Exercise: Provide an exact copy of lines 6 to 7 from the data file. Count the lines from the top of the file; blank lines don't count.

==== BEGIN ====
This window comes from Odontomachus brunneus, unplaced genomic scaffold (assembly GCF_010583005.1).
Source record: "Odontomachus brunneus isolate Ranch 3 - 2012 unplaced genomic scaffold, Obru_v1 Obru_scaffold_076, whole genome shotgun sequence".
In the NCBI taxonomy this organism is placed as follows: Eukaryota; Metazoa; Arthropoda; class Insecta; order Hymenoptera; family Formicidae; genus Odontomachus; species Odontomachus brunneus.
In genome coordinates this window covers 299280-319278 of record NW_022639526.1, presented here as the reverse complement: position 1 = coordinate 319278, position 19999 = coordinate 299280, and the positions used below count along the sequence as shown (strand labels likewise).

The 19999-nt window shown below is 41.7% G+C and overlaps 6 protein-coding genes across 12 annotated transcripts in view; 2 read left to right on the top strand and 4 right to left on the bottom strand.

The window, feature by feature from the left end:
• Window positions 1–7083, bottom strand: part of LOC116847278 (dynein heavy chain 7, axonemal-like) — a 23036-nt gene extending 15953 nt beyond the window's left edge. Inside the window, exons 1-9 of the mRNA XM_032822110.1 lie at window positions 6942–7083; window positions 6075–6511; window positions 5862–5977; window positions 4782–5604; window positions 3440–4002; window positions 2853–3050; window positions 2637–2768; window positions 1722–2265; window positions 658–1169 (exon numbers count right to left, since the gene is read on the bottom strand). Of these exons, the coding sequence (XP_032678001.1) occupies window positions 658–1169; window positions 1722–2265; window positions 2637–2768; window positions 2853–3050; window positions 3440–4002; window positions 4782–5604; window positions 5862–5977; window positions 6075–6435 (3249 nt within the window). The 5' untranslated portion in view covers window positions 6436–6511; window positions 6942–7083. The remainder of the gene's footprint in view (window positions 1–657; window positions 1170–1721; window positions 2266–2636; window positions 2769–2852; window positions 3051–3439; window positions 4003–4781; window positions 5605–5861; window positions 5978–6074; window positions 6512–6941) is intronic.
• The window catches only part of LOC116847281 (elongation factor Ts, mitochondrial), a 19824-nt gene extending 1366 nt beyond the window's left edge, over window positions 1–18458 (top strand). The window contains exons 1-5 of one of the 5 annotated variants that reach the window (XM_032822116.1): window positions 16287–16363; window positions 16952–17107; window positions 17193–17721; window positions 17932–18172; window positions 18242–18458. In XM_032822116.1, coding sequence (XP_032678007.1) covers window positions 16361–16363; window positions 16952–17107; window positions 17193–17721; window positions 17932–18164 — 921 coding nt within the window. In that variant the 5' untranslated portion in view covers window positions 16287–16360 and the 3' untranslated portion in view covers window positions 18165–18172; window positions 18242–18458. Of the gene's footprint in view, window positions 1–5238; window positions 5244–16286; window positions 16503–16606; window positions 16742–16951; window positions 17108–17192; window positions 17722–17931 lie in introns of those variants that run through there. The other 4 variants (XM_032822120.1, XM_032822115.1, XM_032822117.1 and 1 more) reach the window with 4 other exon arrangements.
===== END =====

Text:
The window, feature by feature from the left end:
• Window positions 1–7083, bottom strand: part of LOC116847278 (dynein heavy chain 7, axonemal-like) — a 23036-nt gene extending 15953 nt beyond the window's left edge. Inside the window, exons 1-9 of the mRNA XM_032822110.1 lie at window positions 6942–7083; window positions 6075–6511; window positions 5862–5977; window positions 4782–5604; window positions 3440–4002; window positions 2853–3050; window positions 2637–2768; window positions 1722–2265; window positions 658–1169 (exon numbers count right to left, since the gene is read on the bottom strand). Of these exons, the coding sequence (XP_032678001.1) occupies window positions 658–1169; window positions 1722–2265; window positions 2637–2768; window positions 2853–3050; window positions 3440–4002; window positions 4782–5604; window positions 5862–5977; window positions 6075–6435 (3249 nt within the window). The 5' untranslated portion in view covers window positions 6436–6511; window positions 6942–7083. The remainder of the gene's footprint in view (window positions 1–657; window positions 1170–1721; window positions 2266–2636; window positions 2769–2852; window positions 3051–3439; window positions 4003–4781; window positions 5605–5861; window positions 5978–6074; window positions 6512–6941) is intronic.